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What was the hairstyle of (seasoned) Aztec warriors?

ORIGINAL QUESTION received from - and thanks to - Kegan Steinke: How did the Aztecs have their hair cut when they captured or killed an enemy? (Answered by Ian Mursell/Mexicolore)

Pic 1 Tequihua warrior hairstyle, Codex Mendoza fol. 62r (detail)
Pic 1 Tequihua warrior hairstyle, Codex Mendoza fol. 62r (detail) (Click on image to enlarge)

We’ve already covered this in part in our feature on ‘Aztec Hairstyles’ - follow link below - but we’re happy here to add some interesting extra details. An experienced and brave (some would say ‘veteran’) Mexica warrior - as opposed to a novice - was called tequihua in Nahuatl, and his iconic hairstyle, shown in several codices, was called temillotl, ‘round column of stone’, commonly known in English as the ‘pillar-of-stone’ hairstyle.
However, it’s not very clear at what stage an Aztec warrior became entitled to sport this hairstyle. In Sahagún’s Florentine Codex Book 8, it states that, on capturing four enemy warriors ‘Moctezuma then let his hair be cut like that of a seasoned warrior’. Yet in the Codex Mendoza warriors are shown with the pillar-of-stone hairstyle even when they’ve only just captured a single enemy warrior (see pic 2). All we can be sure of is that this was definitely a prestigious hairstyle.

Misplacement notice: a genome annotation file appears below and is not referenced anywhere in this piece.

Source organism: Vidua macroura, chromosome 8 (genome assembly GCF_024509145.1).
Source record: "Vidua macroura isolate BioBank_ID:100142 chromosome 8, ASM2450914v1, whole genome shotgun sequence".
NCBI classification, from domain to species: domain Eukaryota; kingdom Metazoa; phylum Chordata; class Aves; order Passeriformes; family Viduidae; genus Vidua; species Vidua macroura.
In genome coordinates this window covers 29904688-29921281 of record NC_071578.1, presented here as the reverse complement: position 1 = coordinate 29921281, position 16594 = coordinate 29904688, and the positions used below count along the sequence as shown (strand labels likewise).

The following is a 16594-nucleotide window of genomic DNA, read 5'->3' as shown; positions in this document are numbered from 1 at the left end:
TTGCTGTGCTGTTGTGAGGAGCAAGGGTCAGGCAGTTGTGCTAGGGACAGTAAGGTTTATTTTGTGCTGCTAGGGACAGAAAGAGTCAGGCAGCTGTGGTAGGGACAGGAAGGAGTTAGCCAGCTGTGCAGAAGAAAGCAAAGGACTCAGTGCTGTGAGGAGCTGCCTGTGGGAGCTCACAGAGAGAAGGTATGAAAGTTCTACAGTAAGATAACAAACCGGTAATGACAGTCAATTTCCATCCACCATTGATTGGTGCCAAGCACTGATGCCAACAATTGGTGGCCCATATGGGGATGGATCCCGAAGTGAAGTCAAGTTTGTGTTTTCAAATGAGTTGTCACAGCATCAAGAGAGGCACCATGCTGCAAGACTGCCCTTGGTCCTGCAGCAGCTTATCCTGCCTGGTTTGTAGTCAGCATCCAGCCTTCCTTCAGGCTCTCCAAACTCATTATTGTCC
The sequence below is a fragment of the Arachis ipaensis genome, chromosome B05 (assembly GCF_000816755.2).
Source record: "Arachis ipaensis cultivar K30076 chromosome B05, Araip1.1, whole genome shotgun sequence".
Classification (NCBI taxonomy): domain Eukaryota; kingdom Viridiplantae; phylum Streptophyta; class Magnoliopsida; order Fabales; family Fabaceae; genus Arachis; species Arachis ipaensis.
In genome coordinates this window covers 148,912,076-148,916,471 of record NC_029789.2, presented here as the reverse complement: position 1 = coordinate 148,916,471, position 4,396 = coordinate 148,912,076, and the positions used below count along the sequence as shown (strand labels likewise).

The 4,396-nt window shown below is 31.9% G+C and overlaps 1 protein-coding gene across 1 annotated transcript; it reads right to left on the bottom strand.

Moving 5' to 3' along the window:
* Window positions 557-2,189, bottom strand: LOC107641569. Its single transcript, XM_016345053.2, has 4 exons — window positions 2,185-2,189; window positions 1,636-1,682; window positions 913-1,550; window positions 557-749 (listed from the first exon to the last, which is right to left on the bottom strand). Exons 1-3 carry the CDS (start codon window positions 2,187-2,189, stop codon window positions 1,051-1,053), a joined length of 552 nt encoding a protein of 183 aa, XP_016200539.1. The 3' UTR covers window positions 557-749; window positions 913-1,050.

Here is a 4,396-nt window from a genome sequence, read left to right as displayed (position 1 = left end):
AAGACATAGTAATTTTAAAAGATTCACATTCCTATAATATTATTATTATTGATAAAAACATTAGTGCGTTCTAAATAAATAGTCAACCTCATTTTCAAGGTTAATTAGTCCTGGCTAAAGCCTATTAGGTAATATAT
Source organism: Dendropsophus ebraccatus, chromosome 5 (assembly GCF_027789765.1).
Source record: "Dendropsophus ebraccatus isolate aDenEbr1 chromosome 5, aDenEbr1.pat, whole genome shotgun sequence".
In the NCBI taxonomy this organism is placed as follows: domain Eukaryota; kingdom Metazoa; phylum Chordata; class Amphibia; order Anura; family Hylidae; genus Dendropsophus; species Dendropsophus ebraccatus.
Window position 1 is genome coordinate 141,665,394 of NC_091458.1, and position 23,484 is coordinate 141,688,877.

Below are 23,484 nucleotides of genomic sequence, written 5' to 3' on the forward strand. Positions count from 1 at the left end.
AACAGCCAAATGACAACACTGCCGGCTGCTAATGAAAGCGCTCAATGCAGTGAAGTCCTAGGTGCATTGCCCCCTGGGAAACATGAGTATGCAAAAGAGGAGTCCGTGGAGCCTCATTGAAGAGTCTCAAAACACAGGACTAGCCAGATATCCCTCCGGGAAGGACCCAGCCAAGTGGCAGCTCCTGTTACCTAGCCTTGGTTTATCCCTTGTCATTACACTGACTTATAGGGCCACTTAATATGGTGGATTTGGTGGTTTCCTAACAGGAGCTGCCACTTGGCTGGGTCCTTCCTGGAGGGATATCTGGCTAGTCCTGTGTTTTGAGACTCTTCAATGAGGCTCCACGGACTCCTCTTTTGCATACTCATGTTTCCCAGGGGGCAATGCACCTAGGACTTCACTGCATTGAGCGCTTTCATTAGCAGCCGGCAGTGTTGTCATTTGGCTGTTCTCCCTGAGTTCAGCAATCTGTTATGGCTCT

Pic 2: Senior warrior (top); a warrior who has captured a single enemy (bottom). Codex Mendoza, fol. 64r (detail)
Pic 2: Senior warrior (top); a warrior who has captured a single enemy (bottom). Codex Mendoza, fol. 64r (detail) (Click on image to enlarge)

Aztec codices always showed captives in a submissive position, kneeling in front of their captors, and being held by a clump of hair at the top of the head. Ironically, the ‘pillar’ of hair would be just the thing to grasp, IF you were lucky enough to capture an experienced Mexica warrior...

Info from The Codex Mendoza, Vol. II by Frances F. Berdan and Patricia Rieff Anawalt, University of California Press, 1992.

Images scanned from our own copy of the James Cooper Clark 1938 facsimile edition of the Codex Mendoza, London.

‘Aztec Hairstyles’

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